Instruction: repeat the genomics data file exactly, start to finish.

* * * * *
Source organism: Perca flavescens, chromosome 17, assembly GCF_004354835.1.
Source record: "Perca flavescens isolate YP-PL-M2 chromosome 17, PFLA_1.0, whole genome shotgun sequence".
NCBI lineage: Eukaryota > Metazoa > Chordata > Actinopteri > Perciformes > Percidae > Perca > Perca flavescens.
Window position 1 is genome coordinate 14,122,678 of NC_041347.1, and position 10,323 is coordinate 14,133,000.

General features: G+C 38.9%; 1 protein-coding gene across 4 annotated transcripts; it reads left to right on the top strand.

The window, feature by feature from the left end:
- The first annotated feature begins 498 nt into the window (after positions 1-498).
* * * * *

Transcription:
Source organism: Perca flavescens, chromosome 17, assembly GCF_004354835.1.
Source record: "Perca flavescens isolate YP-PL-M2 chromosome 17, PFLA_1.0, whole genome shotgun sequence".
NCBI lineage: Eukaryota > Metazoa > Chordata > Actinopteri > Perciformes > Percidae > Perca > Perca flavescens.
Window position 1 is genome coordinate 14,122,678 of NC_041347.1, and position 10,323 is coordinate 14,133,000.

General features: G+C 38.9%; 1 protein-coding gene across 4 annotated transcripts; it reads left to right on the top strand.

The window, feature by feature from the left end:
- The first annotated feature begins 498 nt into the window (after positions 1-498).